Moving house is always traumatic. This time we’ve attempted to circumvent the usual stress of the organisational aspects of the move, by preparing almost obsessively. Even at a point where we were largely at a low ebb from grumbling illnesses and workloads, we organised our organisation, assigning tickets and tasks, and ticking things off on endless lists. The day, I’m sure, will run as smoothly as it ever could. However, like a neurosis seeking a physiological expression, the trauma has instead manifested itself in a kind of proactive nostalgia.
We conducted our first three house moves, to some extent blind to the possessions we were moving. Into my belongings from university—writings, music, teaching and thesis notes all packed uncritically into folders, files and boxes—were folded with very little consideration everything of mine my parents did not throw away when they moved to Spain (I mention in passing that only Hissing Sid, the draught excluder, survived their cuddly-toy cull.)
At the same time K. and I were gradually mixing together all the things we owned. Again, we paid little heed to how the significance of the combination was different from that of the previously separate fractions: not just duplicates of White Stripes and Pixies albums, but also the scrapbooks we kept as separate histories, the poetry and prose that was fast becoming the property of two people that scarcely existed any more. The two photograph albums of each half of a couple take on a new meaning when the images are interleaved, as if to render their eventual meeting an inevitable consequence of visual narrative.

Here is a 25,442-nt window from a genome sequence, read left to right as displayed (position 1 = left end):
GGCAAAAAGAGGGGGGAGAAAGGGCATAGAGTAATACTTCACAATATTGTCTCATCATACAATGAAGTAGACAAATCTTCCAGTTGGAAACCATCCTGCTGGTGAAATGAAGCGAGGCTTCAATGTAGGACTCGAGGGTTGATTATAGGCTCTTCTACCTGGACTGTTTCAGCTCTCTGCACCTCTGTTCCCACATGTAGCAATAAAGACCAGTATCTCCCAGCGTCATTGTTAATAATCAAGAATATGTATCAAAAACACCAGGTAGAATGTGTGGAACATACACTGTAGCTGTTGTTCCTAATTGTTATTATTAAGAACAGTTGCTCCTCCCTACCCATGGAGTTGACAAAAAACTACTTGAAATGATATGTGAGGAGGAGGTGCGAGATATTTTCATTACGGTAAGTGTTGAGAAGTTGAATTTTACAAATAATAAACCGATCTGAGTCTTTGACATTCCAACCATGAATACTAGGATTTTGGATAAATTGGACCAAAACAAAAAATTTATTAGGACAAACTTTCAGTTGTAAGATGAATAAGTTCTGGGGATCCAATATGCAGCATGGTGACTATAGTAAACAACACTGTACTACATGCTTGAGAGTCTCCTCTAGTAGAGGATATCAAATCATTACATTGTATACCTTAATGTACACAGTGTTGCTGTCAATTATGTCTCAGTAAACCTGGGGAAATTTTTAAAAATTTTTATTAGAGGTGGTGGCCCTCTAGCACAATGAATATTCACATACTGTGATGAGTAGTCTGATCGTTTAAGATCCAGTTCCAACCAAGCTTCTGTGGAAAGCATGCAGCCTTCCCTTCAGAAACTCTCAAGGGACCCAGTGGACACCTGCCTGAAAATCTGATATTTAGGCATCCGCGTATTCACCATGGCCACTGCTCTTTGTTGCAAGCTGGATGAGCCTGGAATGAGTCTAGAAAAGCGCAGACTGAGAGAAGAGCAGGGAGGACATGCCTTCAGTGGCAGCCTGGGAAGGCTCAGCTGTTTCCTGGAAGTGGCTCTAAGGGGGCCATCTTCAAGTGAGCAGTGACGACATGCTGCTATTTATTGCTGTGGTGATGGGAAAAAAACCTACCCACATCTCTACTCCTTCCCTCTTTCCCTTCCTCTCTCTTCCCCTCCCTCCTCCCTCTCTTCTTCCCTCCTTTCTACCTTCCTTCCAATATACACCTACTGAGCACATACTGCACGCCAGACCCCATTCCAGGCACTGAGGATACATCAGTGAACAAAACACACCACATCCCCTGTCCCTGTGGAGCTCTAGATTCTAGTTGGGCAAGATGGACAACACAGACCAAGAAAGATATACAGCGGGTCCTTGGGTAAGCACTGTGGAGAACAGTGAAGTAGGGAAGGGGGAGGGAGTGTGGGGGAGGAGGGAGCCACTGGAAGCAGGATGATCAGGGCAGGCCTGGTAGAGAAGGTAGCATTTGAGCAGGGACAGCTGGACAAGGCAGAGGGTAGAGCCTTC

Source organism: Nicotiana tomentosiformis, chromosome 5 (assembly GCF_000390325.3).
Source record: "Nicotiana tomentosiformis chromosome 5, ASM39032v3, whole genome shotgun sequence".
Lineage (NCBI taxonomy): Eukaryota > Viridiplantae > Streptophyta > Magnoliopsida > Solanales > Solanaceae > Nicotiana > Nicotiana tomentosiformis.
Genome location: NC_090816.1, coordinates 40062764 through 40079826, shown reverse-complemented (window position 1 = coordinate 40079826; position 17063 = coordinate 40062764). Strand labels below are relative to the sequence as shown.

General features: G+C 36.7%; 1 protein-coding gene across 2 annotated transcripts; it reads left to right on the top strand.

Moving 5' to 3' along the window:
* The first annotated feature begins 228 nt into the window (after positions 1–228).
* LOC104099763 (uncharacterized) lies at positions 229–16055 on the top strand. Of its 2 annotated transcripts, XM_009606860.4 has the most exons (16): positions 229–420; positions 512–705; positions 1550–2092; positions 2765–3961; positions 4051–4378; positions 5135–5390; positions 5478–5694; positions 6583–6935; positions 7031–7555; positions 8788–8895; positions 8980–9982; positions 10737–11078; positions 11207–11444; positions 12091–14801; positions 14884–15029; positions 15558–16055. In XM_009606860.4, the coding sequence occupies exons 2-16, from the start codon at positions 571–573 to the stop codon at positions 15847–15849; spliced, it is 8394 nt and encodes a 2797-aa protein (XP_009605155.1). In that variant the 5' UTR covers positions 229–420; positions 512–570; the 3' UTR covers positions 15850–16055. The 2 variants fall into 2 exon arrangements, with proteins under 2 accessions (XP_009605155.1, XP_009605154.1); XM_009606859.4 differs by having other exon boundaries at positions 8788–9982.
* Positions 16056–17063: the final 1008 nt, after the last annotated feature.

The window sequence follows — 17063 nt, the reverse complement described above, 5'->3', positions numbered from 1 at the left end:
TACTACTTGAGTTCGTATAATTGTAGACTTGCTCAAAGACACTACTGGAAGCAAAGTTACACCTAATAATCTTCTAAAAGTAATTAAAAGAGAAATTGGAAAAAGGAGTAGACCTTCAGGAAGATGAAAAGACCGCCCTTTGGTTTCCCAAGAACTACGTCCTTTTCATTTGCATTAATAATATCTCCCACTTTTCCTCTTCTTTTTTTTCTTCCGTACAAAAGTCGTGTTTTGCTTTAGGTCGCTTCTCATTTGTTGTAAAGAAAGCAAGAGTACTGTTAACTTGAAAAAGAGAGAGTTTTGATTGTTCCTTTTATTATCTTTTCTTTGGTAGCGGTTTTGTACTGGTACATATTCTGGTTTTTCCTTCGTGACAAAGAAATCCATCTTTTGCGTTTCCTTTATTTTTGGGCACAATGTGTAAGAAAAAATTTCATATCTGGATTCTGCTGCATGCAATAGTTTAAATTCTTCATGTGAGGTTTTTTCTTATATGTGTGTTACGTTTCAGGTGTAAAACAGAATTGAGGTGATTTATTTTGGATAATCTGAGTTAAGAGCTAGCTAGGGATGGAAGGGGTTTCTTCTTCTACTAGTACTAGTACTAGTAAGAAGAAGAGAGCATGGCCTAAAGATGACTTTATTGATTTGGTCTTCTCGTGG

Now, most of my remaining past—cute plush animals, Commodore Amiga, Lego set and now huge Marshall amp long since discarded—is now written down. To lose my written self would be to lose much of my whole self, the skeleton that keeps the rest together and looking more or less the right shape. And yet, we are both drowning internally from the weight of this stuff, all packed without sense or structure in a dozen boxes. We have moved too often, leaving this serious condition untreated, and the plethora of undistilled, accumulated words must now be selectively bled; we are performing our phlebotomies separately and together as the subject matter warrants.
I write to you now, therefore, with my sense of who I was, and who I ought to be, open and leaking in the operating theatre. When I nod my head like this, it tells you that I can feel every single page I discard, however poor the song lyrics might be, or however unentertaining a story the synopsis might have produced. I don’t suffer each event as keenly as I would the loss of a psychic limb; but perhaps somewhat equivalent to the loss of a psychic. I can only hope that somewhere, among the many tiny amputations of self, there lurks enlightenment.